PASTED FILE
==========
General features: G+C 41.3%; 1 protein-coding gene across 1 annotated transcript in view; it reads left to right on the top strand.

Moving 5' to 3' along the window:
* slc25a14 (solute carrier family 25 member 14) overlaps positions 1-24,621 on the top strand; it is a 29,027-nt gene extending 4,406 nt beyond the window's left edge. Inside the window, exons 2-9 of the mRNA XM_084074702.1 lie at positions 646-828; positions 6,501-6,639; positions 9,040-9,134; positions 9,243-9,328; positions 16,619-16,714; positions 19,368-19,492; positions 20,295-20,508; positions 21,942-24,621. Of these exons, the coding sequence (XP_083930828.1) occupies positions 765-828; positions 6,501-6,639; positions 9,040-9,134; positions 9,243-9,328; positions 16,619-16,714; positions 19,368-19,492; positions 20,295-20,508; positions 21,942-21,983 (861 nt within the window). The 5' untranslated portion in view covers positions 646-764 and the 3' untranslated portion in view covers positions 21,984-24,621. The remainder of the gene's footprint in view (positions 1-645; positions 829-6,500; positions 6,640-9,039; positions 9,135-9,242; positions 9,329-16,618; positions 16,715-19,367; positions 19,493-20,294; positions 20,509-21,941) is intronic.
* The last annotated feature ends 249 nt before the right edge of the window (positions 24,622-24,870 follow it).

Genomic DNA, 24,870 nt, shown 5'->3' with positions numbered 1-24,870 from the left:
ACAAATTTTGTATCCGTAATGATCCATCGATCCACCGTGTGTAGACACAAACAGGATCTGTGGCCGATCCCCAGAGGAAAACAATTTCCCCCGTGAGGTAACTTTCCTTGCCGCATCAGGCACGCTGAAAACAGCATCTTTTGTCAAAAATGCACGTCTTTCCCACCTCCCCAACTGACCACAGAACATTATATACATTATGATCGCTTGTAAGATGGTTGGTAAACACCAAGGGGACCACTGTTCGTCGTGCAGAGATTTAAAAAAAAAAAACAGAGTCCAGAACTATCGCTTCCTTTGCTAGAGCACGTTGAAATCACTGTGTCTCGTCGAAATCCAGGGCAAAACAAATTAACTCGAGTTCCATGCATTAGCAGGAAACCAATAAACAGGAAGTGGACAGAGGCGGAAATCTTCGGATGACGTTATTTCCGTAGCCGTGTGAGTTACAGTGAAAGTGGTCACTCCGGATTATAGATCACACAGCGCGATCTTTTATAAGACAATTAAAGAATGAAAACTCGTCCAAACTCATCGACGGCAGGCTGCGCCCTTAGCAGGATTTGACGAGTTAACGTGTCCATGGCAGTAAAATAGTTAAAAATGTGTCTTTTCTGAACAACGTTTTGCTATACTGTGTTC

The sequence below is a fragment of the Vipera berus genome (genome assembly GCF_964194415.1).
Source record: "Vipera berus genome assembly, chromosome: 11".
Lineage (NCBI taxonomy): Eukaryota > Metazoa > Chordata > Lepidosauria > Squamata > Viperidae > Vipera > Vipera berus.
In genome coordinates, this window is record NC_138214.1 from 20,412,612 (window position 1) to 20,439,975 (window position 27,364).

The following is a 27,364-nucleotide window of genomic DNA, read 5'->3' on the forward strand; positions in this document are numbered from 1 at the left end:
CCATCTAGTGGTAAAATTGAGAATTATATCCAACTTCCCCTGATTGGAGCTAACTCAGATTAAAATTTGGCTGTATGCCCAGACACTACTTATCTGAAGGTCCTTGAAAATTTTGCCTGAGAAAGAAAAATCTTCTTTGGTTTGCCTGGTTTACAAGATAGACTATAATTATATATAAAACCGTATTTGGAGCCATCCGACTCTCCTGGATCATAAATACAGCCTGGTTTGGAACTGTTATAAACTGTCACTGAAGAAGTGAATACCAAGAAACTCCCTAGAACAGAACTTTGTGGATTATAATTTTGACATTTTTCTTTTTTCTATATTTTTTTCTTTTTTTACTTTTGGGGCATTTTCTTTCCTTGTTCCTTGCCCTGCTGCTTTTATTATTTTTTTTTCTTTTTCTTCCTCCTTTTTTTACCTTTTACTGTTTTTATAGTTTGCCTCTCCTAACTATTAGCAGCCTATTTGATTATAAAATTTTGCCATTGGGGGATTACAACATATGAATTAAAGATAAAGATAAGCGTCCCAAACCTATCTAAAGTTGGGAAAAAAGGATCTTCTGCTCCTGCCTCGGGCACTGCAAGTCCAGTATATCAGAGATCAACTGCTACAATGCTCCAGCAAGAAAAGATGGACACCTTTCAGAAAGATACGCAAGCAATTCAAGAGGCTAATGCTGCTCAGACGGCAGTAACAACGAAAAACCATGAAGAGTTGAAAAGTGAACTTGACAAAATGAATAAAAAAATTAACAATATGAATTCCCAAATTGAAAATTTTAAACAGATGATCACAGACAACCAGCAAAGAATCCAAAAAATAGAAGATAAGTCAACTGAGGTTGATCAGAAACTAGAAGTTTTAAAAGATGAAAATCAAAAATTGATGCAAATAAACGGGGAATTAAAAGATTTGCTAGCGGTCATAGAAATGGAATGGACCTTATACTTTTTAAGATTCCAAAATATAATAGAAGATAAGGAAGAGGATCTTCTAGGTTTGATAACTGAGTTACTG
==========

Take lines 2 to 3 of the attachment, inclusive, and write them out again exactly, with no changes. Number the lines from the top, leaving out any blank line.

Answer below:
Moving 5' to 3' along the window:
* slc25a14 (solute carrier family 25 member 14) overlaps positions 1-24,621 on the top strand; it is a 29,027-nt gene extending 4,406 nt beyond the window's left edge. Inside the window, exons 2-9 of the mRNA XM_084074702.1 lie at positions 646-828; positions 6,501-6,639; positions 9,040-9,134; positions 9,243-9,328; positions 16,619-16,714; positions 19,368-19,492; positions 20,295-20,508; positions 21,942-24,621. Of these exons, the coding sequence (XP_083930828.1) occupies positions 765-828; positions 6,501-6,639; positions 9,040-9,134; positions 9,243-9,328; positions 16,619-16,714; positions 19,368-19,492; positions 20,295-20,508; positions 21,942-21,983 (861 nt within the window). The 5' untranslated portion in view covers positions 646-764 and the 3' untranslated portion in view covers positions 21,984-24,621. The remainder of the gene's footprint in view (positions 1-645; positions 829-6,500; positions 6,640-9,039; positions 9,135-9,242; positions 9,329-16,618; positions 16,715-19,367; positions 19,493-20,294; positions 20,509-21,941) is intronic.